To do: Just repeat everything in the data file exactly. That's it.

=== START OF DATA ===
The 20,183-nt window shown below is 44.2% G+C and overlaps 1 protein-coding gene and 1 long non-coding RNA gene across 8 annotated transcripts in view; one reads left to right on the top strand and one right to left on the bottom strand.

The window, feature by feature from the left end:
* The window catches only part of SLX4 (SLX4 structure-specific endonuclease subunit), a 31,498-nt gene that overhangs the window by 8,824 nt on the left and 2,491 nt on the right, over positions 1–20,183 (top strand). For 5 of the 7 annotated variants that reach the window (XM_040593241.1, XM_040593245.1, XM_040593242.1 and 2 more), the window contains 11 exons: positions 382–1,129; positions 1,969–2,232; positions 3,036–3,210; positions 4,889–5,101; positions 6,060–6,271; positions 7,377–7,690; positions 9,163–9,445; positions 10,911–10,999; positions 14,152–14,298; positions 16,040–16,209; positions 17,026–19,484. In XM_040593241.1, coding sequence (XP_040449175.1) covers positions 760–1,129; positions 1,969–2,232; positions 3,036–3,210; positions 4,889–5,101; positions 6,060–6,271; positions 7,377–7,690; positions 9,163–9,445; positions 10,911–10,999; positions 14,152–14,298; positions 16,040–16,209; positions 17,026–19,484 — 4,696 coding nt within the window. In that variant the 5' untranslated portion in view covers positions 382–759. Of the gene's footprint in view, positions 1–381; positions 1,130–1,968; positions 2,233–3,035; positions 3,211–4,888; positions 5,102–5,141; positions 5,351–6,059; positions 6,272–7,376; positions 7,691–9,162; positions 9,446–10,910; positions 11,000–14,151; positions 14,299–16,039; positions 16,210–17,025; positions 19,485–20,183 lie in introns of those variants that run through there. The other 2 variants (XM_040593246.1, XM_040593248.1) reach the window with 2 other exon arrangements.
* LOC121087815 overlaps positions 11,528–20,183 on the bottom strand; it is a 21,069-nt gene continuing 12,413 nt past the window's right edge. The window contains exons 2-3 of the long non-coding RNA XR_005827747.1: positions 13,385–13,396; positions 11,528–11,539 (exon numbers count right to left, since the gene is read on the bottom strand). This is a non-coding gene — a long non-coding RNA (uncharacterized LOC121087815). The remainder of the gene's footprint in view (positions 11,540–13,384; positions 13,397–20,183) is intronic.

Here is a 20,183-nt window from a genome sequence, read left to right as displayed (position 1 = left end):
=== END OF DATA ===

The 20,183-nt window shown below is 44.2% G+C and overlaps 1 protein-coding gene and 1 long non-coding RNA gene across 8 annotated transcripts in view; one reads left to right on the top strand and one right to left on the bottom strand.

The window, feature by feature from the left end:
* The window catches only part of SLX4 (SLX4 structure-specific endonuclease subunit), a 31,498-nt gene that overhangs the window by 8,824 nt on the left and 2,491 nt on the right, over positions 1–20,183 (top strand). For 5 of the 7 annotated variants that reach the window (XM_040593241.1, XM_040593245.1, XM_040593242.1 and 2 more), the window contains 11 exons: positions 382–1,129; positions 1,969–2,232; positions 3,036–3,210; positions 4,889–5,101; positions 6,060–6,271; positions 7,377–7,690; positions 9,163–9,445; positions 10,911–10,999; positions 14,152–14,298; positions 16,040–16,209; positions 17,026–19,484. In XM_040593241.1, coding sequence (XP_040449175.1) covers positions 760–1,129; positions 1,969–2,232; positions 3,036–3,210; positions 4,889–5,101; positions 6,060–6,271; positions 7,377–7,690; positions 9,163–9,445; positions 10,911–10,999; positions 14,152–14,298; positions 16,040–16,209; positions 17,026–19,484 — 4,696 coding nt within the window. In that variant the 5' untranslated portion in view covers positions 382–759. Of the gene's footprint in view, positions 1–381; positions 1,130–1,968; positions 2,233–3,035; positions 3,211–4,888; positions 5,102–5,141; positions 5,351–6,059; positions 6,272–7,376; positions 7,691–9,162; positions 9,446–10,910; positions 11,000–14,151; positions 14,299–16,039; positions 16,210–17,025; positions 19,485–20,183 lie in introns of those variants that run through there. The other 2 variants (XM_040593246.1, XM_040593248.1) reach the window with 2 other exon arrangements.
* LOC121087815 overlaps positions 11,528–20,183 on the bottom strand; it is a 21,069-nt gene continuing 12,413 nt past the window's right edge. The window contains exons 2-3 of the long non-coding RNA XR_005827747.1: positions 13,385–13,396; positions 11,528–11,539 (exon numbers count right to left, since the gene is read on the bottom strand). This is a non-coding gene — a long non-coding RNA (uncharacterized LOC121087815). The remainder of the gene's footprint in view (positions 11,540–13,384; positions 13,397–20,183) is intronic.

Here is a 20,183-nt window from a genome sequence, read left to right as displayed (position 1 = left end):